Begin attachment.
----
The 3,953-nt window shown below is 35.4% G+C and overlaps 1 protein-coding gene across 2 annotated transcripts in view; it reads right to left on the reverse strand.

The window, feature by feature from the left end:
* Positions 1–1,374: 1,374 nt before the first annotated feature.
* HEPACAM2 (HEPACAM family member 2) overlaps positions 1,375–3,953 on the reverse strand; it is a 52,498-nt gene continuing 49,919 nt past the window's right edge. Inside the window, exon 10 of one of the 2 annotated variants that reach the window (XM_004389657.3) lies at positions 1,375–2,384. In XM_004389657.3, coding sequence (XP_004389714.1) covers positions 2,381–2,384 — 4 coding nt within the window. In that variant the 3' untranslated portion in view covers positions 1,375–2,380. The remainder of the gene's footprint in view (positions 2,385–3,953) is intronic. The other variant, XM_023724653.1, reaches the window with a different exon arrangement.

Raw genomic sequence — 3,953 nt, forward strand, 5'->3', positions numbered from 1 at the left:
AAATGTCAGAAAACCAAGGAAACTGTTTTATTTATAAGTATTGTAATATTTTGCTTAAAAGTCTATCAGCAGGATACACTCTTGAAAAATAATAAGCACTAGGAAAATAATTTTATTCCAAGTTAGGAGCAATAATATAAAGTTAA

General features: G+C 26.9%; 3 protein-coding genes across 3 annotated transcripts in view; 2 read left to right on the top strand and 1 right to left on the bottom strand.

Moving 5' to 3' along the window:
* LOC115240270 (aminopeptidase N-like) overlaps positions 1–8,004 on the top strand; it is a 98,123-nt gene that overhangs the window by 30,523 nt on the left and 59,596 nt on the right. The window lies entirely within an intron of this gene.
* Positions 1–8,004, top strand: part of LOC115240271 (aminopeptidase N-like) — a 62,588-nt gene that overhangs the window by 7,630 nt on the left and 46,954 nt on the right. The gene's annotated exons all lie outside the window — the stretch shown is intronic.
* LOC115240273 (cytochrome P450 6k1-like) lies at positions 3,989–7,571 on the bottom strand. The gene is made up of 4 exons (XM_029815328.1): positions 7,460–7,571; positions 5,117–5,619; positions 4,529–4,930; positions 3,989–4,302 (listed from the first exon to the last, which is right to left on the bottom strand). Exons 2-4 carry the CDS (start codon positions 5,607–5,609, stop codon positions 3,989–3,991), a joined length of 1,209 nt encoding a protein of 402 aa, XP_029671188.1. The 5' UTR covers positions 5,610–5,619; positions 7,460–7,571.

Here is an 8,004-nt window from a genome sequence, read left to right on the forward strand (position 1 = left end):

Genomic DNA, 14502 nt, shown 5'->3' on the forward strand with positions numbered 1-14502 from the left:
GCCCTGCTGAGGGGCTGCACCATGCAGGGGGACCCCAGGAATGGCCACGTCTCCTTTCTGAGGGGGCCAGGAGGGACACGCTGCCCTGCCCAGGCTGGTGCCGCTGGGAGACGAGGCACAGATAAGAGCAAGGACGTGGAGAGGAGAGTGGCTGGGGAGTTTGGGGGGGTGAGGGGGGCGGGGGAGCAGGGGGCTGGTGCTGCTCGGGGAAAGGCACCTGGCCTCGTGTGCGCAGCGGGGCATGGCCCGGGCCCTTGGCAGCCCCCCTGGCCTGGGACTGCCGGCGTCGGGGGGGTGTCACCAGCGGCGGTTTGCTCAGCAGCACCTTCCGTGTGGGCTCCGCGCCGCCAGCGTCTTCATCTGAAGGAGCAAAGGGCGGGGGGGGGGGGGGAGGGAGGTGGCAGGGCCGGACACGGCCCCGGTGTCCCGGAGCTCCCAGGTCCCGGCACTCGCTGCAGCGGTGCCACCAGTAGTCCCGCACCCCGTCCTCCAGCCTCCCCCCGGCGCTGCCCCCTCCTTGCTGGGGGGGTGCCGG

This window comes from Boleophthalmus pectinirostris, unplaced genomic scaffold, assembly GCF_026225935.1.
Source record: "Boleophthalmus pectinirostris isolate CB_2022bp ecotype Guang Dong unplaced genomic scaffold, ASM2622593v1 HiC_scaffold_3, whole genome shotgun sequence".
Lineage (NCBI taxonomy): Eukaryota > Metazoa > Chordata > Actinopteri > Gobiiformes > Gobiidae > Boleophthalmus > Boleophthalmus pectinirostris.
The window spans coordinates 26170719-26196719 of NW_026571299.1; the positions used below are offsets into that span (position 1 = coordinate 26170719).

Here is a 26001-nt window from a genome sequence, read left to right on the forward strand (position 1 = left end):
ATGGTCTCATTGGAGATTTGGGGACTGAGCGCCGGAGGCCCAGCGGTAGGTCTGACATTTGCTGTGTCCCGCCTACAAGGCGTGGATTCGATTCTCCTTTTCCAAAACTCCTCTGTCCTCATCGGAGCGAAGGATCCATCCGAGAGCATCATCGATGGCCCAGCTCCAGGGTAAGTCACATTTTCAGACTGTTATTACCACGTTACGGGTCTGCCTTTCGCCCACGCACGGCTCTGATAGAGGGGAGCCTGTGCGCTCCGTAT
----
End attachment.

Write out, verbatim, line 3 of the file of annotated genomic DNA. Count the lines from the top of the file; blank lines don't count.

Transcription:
* Positions 1–1,374: 1,374 nt before the first annotated feature.